In the past three preseason games Stephen Williams, WR for the Seahawks, has emerged as a player that really caught my attention. He has scored a touchdown 3 weeks in a row, while amassing 186 receiving yards on just 6 receptions (31 yard avg. YPC). While it's unlikely that anyone could maintain that pace, it gave me a good reason to dig into his numbers. This 6'4", 210 pound receiver, was undrafted, but picked up as a free agent by the Arizona Cardinals in 2010, but has only had 9 receptions for a total of 101 yards, all back in the 2010 season. Since then he has only been seen in preseason games, where he seems to have performed quite well.
One of the most interesting aspects of his arrival in Seattle, is that he comes from a division rival. If ever there was a team to pick up wide receiver scraps from, it is the Cardinals. Despite their historic struggles, they have been one of the two most proficient teams in the league at drafting above average wide receivers (above average, in this case, being a receiver who averages over 35 yards per game played over the course of their career), and they have a 57.14% success rate since 2004. On the other hand, the Seahawks have drafted 7 receivers during this same time frame, and have a 0% success rate. I would argue that this edge is largely a product of the Cardinals consistently taking players with above average college production, and exceptional athletic ability. You would think such things matter to teams, but they really don't. Or at least they don't seem to matter as much as they probably should. Even in an undrafted player such as Williams, these characteristics are fairly apparent. Even so, being on a team with the likes of Larry Fitzgerald, Andre Roberts, and Michael Floyd, it can be easy to fly under the radar.
So, first of all, let's look at his college production from his time at Toledo.
The most interesting thing about these stats is the large percentage of his team's offense that he was responsible for generating. The average result in a draft worthy receiver's final college year is 17.75%, which Williams easily exceeds. In a player's next to last year, the average result is 15.34%, which again, Williams surpasses. The fact that he also produced at such a high level as a sophomore is even more remarkable, and a fairly unusual accomplishment. This all works out to a Stat Score that is 0.253 standard deviations above his average peers' results, though this only takes into account his final 2 seasons(I only mention his third year here because I find it interesting). One of the problems here is that his score is being downgraded due to his low yards-per-catch in his junior year. If you substituted his sophomore year, for his junior one, his Stat Score would jump to 0.446, but that would be bending the rules. Either way, he produced above average results in college, and that's all that matters here. Really, I have no idea how somebody like this can go undrafted.
As for his athletic ability, he gets a score of 0.085, which would be an extremely average result. The problem here is that his results are being heavily influenced by his low body mass. His BMI (body mass index) score is -1.312 standard deviations below the average, though this is really only a factor if you are concerned about an increased risk of injury. Considering the Seahawks minimal investment in him, I suspect they don't really care about this (my apologies to Stepehen Williams' mother for my callousness). The two most comparable thinly framed players I can come up with, who have achieved some degree of success, are A.J. Green and Sidney Rice (who is oddly enough his teammate, and also frequently injured). If we throw these injury concerns out the window, the picture dramatically improves when we look at his other physical traits.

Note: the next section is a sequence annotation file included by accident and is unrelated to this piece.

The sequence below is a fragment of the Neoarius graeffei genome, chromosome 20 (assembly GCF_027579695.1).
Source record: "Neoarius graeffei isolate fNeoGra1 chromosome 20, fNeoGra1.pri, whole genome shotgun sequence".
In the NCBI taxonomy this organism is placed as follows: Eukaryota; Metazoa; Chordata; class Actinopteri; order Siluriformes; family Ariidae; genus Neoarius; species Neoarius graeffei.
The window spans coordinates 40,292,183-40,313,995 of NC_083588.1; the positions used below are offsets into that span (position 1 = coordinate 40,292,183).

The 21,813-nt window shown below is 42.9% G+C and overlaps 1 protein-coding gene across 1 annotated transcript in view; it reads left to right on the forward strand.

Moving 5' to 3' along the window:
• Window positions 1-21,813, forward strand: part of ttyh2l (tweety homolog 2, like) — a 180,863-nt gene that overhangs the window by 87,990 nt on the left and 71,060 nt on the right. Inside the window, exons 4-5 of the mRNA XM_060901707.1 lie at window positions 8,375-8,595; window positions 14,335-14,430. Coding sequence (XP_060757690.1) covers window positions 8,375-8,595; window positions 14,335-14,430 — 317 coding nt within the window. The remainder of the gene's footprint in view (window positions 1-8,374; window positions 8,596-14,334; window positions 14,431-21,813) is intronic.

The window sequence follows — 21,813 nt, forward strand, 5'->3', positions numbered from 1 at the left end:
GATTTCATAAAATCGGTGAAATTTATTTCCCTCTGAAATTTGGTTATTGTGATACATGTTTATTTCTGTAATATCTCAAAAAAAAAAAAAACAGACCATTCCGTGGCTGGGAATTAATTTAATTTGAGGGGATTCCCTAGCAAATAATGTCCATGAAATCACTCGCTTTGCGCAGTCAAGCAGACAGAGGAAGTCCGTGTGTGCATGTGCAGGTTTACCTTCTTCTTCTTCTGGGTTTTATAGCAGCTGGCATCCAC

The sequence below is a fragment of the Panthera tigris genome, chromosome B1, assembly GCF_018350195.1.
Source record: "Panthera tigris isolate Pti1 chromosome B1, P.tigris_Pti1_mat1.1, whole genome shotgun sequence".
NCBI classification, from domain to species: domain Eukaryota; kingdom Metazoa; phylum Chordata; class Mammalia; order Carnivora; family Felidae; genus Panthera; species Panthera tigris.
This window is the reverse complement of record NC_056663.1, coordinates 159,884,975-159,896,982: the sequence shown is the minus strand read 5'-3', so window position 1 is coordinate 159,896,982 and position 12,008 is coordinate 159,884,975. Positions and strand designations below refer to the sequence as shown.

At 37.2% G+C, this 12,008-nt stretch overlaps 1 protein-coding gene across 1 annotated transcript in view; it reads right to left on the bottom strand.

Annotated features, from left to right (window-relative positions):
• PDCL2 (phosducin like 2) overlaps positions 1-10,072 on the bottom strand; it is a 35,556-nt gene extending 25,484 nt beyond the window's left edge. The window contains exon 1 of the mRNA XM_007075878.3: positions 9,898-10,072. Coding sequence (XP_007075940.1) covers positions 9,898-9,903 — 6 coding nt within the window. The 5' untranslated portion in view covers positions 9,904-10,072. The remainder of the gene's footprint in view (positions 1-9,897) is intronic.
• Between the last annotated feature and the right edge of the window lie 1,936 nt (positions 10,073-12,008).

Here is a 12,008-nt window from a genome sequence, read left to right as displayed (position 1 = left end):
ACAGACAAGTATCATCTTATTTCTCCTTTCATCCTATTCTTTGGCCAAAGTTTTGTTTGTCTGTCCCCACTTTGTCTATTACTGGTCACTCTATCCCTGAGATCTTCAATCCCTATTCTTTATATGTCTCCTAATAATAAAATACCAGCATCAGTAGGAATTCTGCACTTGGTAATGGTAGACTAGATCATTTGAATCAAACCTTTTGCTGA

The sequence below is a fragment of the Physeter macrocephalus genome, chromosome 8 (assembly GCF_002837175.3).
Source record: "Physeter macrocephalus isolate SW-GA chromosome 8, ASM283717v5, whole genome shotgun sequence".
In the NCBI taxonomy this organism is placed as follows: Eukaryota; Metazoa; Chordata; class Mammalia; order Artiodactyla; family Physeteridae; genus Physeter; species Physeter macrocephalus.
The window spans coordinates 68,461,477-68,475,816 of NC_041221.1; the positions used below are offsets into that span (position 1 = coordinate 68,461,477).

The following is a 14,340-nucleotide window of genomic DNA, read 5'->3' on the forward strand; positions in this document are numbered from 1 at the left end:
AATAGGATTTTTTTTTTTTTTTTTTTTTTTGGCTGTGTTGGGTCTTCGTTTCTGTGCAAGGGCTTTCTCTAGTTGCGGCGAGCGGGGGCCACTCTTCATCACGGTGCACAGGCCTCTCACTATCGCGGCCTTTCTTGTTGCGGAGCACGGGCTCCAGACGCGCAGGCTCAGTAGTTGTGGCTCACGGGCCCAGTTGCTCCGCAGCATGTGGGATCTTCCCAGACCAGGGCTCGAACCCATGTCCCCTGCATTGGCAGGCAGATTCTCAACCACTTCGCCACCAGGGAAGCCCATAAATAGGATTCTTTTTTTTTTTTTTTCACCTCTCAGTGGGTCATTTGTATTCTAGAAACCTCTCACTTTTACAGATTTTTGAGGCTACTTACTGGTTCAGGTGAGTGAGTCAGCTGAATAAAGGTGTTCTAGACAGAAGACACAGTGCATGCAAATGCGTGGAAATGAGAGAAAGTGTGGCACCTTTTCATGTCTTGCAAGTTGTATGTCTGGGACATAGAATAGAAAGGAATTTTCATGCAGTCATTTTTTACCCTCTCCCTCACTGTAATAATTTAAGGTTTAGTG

The Wt/40, Kangaroo, and Agility scores are given in the form of how many standard deviations away from the average result that the player is, relative to his peers in the same position group. Williams' 2nd Gear Score would suggest that his 40 yard dash time gives an accurate view of his deep speed. His Wt/40 Score reveals that for someone of his weight, he has above average speed. His Kangaroo Score says he has above average lower body power and explosiveness. Finally, his Agility Score says that he also has above average agility compared to his peers. His agility is particularly impressive for someone who is as tall as he is. Taller receivers tend to do quite poorly in this area. So, he is fast, agile, and explosive. Sounds good to me. It's also interesting to see that he beat the fairly accomplished Sidney Rice in all of these areas.
Overall, I would say that Stephen Williams has a rather good chance of becoming an above average receiver, if he is given an opportunity. Players who manage to produce these sorts of above average results in terms of athletic ability and statistical production are somewhat rare, and things tend to work out well for them rather frequently. Will he end up among the highest performing receivers in the league? Probably not, though it is possible. There are so many other factors beyond just ability that play a role in reaching that level of success. In many ways I think Williams could be the other side of the Aaron Mellette coin. While the computer loves Mellette, the hidden numbers in Mellette's profile caused me some concern. In Williams' case, his Stat and Athhletic Scores, wouldn't normally excite me too much, but the numbers that make up these scores tell an even more promising story. I can't really say what will happen with Stephen Williams, but he appears to be intriguing enough that I would like to see him get a real shot at playing. Williams could turn out to be quite a steal for the Seahawks.